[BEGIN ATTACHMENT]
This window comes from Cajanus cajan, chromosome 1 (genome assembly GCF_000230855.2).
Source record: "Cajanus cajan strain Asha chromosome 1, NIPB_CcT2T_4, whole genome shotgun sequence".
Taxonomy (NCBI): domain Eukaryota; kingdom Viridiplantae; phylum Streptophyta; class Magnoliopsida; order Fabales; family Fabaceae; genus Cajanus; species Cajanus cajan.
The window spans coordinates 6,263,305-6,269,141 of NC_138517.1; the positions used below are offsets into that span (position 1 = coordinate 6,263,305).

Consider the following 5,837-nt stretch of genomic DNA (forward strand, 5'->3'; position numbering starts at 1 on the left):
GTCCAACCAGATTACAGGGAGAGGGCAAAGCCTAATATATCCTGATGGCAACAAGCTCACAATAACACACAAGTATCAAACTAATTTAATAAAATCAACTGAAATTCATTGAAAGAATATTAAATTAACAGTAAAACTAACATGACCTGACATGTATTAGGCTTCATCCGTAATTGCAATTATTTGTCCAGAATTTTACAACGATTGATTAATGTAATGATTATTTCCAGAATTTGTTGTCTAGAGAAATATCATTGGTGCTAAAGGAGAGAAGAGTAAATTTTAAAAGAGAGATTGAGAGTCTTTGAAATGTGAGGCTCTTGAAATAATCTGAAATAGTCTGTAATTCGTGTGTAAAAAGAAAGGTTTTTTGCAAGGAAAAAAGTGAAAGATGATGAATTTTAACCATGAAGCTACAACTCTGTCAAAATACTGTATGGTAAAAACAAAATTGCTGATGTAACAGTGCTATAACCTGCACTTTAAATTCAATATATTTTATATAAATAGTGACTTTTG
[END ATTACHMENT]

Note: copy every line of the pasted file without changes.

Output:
This window comes from Cajanus cajan, chromosome 1 (genome assembly GCF_000230855.2).
Source record: "Cajanus cajan strain Asha chromosome 1, NIPB_CcT2T_4, whole genome shotgun sequence".
Taxonomy (NCBI): domain Eukaryota; kingdom Viridiplantae; phylum Streptophyta; class Magnoliopsida; order Fabales; family Fabaceae; genus Cajanus; species Cajanus cajan.
The window spans coordinates 6,263,305-6,269,141 of NC_138517.1; the positions used below are offsets into that span (position 1 = coordinate 6,263,305).

Consider the following 5,837-nt stretch of genomic DNA (forward strand, 5'->3'; position numbering starts at 1 on the left):
GTCCAACCAGATTACAGGGAGAGGGCAAAGCCTAATATATCCTGATGGCAACAAGCTCACAATAACACACAAGTATCAAACTAATTTAATAAAATCAACTGAAATTCATTGAAAGAATATTAAATTAACAGTAAAACTAACATGACCTGACATGTATTAGGCTTCATCCGTAATTGCAATTATTTGTCCAGAATTTTACAACGATTGATTAATGTAATGATTATTTCCAGAATTTGTTGTCTAGAGAAATATCATTGGTGCTAAAGGAGAGAAGAGTAAATTTTAAAAGAGAGATTGAGAGTCTTTGAAATGTGAGGCTCTTGAAATAATCTGAAATAGTCTGTAATTCGTGTGTAAAAAGAAAGGTTTTTTGCAAGGAAAAAAGTGAAAGATGATGAATTTTAACCATGAAGCTACAACTCTGTCAAAATACTGTATGGTAAAAACAAAATTGCTGATGTAACAGTGCTATAACCTGCACTTTAAATTCAATATATTTTATATAAATAGTGACTTTTG